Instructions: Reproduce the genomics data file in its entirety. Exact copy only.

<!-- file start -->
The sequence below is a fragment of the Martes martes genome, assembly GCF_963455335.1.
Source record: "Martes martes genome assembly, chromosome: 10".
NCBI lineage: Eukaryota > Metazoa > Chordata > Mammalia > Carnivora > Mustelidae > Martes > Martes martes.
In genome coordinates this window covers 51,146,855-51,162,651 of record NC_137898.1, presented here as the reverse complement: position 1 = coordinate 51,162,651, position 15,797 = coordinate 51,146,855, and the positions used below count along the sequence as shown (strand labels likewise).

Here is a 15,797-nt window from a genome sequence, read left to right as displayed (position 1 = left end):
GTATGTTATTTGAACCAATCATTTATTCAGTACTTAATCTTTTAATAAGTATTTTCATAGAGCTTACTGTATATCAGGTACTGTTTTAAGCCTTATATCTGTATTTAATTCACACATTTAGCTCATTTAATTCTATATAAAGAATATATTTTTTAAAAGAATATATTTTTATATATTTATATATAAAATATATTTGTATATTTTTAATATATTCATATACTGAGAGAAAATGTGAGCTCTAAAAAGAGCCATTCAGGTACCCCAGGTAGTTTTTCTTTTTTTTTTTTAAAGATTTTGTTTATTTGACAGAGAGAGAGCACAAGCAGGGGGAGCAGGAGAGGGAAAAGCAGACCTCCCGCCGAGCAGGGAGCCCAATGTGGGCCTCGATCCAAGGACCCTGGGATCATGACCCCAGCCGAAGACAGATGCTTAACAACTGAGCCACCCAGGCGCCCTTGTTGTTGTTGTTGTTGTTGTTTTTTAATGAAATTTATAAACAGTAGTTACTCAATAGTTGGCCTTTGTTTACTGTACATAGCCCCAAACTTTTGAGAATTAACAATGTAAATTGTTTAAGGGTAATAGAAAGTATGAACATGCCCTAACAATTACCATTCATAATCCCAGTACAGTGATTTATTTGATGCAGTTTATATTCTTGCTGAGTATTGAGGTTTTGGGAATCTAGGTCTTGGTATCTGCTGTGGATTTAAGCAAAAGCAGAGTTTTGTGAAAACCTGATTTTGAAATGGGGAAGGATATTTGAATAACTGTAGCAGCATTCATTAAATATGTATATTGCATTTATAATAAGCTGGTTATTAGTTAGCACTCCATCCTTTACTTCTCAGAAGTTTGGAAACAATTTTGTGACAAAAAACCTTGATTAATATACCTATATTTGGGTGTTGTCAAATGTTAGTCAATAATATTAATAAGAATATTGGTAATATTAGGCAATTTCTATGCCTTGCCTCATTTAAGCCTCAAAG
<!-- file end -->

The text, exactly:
The sequence below is a fragment of the Martes martes genome, assembly GCF_963455335.1.
Source record: "Martes martes genome assembly, chromosome: 10".
NCBI lineage: Eukaryota > Metazoa > Chordata > Mammalia > Carnivora > Mustelidae > Martes > Martes martes.
In genome coordinates this window covers 51,146,855-51,162,651 of record NC_137898.1, presented here as the reverse complement: position 1 = coordinate 51,162,651, position 15,797 = coordinate 51,146,855, and the positions used below count along the sequence as shown (strand labels likewise).

Here is a 15,797-nt window from a genome sequence, read left to right as displayed (position 1 = left end):
GTATGTTATTTGAACCAATCATTTATTCAGTACTTAATCTTTTAATAAGTATTTTCATAGAGCTTACTGTATATCAGGTACTGTTTTAAGCCTTATATCTGTATTTAATTCACACATTTAGCTCATTTAATTCTATATAAAGAATATATTTTTTAAAAGAATATATTTTTATATATTTATATATAAAATATATTTGTATATTTTTAATATATTCATATACTGAGAGAAAATGTGAGCTCTAAAAAGAGCCATTCAGGTACCCCAGGTAGTTTTTCTTTTTTTTTTTTAAAGATTTTGTTTATTTGACAGAGAGAGAGCACAAGCAGGGGGAGCAGGAGAGGGAAAAGCAGACCTCCCGCCGAGCAGGGAGCCCAATGTGGGCCTCGATCCAAGGACCCTGGGATCATGACCCCAGCCGAAGACAGATGCTTAACAACTGAGCCACCCAGGCGCCCTTGTTGTTGTTGTTGTTGTTGTTTTTTAATGAAATTTATAAACAGTAGTTACTCAATAGTTGGCCTTTGTTTACTGTACATAGCCCCAAACTTTTGAGAATTAACAATGTAAATTGTTTAAGGGTAATAGAAAGTATGAACATGCCCTAACAATTACCATTCATAATCCCAGTACAGTGATTTATTTGATGCAGTTTATATTCTTGCTGAGTATTGAGGTTTTGGGAATCTAGGTCTTGGTATCTGCTGTGGATTTAAGCAAAAGCAGAGTTTTGTGAAAACCTGATTTTGAAATGGGGAAGGATATTTGAATAACTGTAGCAGCATTCATTAAATATGTATATTGCATTTATAATAAGCTGGTTATTAGTTAGCACTCCATCCTTTACTTCTCAGAAGTTTGGAAACAATTTTGTGACAAAAAACCTTGATTAATATACCTATATTTGGGTGTTGTCAAATGTTAGTCAATAATATTAATAAGAATATTGGTAATATTAGGCAATTTCTATGCCTTGCCTCATTTAAGCCTCAAAG